But that extra price does get you an undeniably nicer machine. It’s using a real Intel Pentium processor, which means it can run all Windows programs without virtualization. Upgraded models can boost that up to a Core i3 processor, and there’s even a model with 8GB of RAM and LTE … if you want to spend over $700. Because you’re reading this article, you probably don’t. But in terms of pure hardware flexibility and options, the Surface Go 2 can do more.
It’s also just a nicer machine. If you go for that keyboard cover, you’ll find a better general typing and touchpad experience than on the cheaper Duet, with an extra bonus of backlit keys and the option to type at a comfy angle. When folded up for transport, the Surface Go 2 is thinner, more stable, and just more premium-feeling. The phrase “you get what you pay for” comes to mind.
The Surface is more expandable. The Surface line stubbornly sticks to a proprietary charging/dock port with a matching charge in the box, but the Surface Go 2 also has a USB-C port that can be used with a standard charger. The Surface Go 2 can handle multiple external displays at once—much more docking options than the Duet—though its integrated GPU might not be able to handle heavy stuff like 4K video. It has a built-in MicroSD card reader for easy and cheap storage expansion, and the icing on the cake: a dedicated headphone jack.
The Surface Go 2’s screen is only slightly more high-res than the Duet, extending to 1920×1280 resolution for a more square-ish aspect ratio. But its contrast is generally reported as better, and the front-firing speakers make media consumption more pleasant.
Due to the more intense needs of Windows and a more powerful processor, it won’t last as long on a charge, with most reviewers getting under five hours. It has an 8MP rear camera and a 5MP front-facing cam, which is compatible with the Windows Hello biometric system for login and security.
The base model Surface Go 2 has the same 4GB RAM and 64GB storage combo as the cheapest Duet. But that’s a bit simplistic: Windows takes up a lot more memory and storage than ChromeOS, especially if you like to use … wait for it … the Chrome browser. I personally consider 8GB of RAM as the minimum for good performance on Windows 10, and that’s a $150 upgrade for the Surface Go 2 (which STILL doesn’t get you the keyboard). That upgrade also doubles the storage to 128GB.
You can get smaller devices than the Surface Go 2 that run Windows 10 … but you really shouldn’t. This size and resolution are where Windows starts to feel a little cramped, but you can still do most of the things you’d want to on the tablet. High-powered Windows games and media creation are out, but the Surface Go 2 should be able to handle Photoshop or high-end streaming video without issue.
Speaking of Photoshop: the big advantage that the Surface Go 2 has is the capability to run full desktop programs, including Chrome itself. If your business relies on a specific Windows application, or you have one that you simply don’t want to replace with a web-based alternative, Microsoft’s tablet is the way to go. Pardon the pun. With decades of Windows apps in its pocket, the software is definitely a big plus.
Because the Surface Go 2 can run Chrome, it can do all software tricks that the Duet can, except one: run native Android apps. (There are ways to get Android apps on Windows, but they’re clunky, especially on low-powered hardware.) Microsoft has its own integrated Windows Store for apps, but frankly, it’s mostly useless. Almost all the utility in the Surface Go 2 comes from access to traditional Windows programs.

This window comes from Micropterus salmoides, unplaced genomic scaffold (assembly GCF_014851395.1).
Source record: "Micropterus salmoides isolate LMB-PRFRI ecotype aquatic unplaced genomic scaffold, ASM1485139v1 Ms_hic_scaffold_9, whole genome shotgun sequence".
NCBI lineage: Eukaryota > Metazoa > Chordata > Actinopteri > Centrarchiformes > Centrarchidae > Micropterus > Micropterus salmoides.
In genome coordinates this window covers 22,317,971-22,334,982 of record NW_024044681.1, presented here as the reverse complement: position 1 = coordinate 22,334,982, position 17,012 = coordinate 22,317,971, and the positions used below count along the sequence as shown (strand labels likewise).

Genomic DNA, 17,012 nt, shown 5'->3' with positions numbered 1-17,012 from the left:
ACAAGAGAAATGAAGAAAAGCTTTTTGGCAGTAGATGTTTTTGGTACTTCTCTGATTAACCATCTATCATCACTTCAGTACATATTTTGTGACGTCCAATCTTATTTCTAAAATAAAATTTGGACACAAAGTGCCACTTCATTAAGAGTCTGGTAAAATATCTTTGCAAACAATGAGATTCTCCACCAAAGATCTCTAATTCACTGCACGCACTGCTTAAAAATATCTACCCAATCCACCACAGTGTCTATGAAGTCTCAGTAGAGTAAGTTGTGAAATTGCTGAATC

Windows also isn’t great as a tablet-based OS, it’s merely “okay.” You’ll be able to do everything you need, but getting through Windows’ various programs and settings menus without a mouse can be frustrating. If you want a device primarily for browsing the web or running mobile apps, this isn’t it.
The Deciding Factors
Let’s break this down into a lightning round. If you’re still struggling to make a decision between the IdeaPad Chromebook Duet and the Surface Go 2, here are the quick hits:
- Hardware: The Surface Go 2 is more powerful, with more upgrades and storage options, along with a nicer fit and finish. There’s also an LTE connection at the highest price point.
- Value: The Duet wins easily, with a keyboard included in its much cheaper price.
- Portability: With both tablets being about the same size and weight, the Surface Go 2 wins out if you’re bringing along the type cover and kickstand for full “work mode.” The Chromebook Duet is a little more flexible, though: with its kickstand removed it’s much sleeker as a tablet alone. It can also last twice as long on a charge, and get back up to full battery from a low-power charger.
- Work mode: The Surface Go 2’s high-quality backlit keyboard is better for when you want to treat the machine like a laptop. Access to all Windows programs might be the deciding factor for some buyers.
- Tablet mode: The Chromebook Duet’s superior iPad-like tablet user interface and access to native Android apps make it the better choice if you’re just browsing on the couch or on the go.
In general, I’d say that most buyers considering a cheaper tablet device will be better served by the Lenovo design. Its value and battery life are hard to beat, and access to Android apps in this form factor is a major plus. The Surface wins out if you absolutely must have Windows apps, or you need more expansion and storage—that MicroSD card slot can double or triple maximum capacity.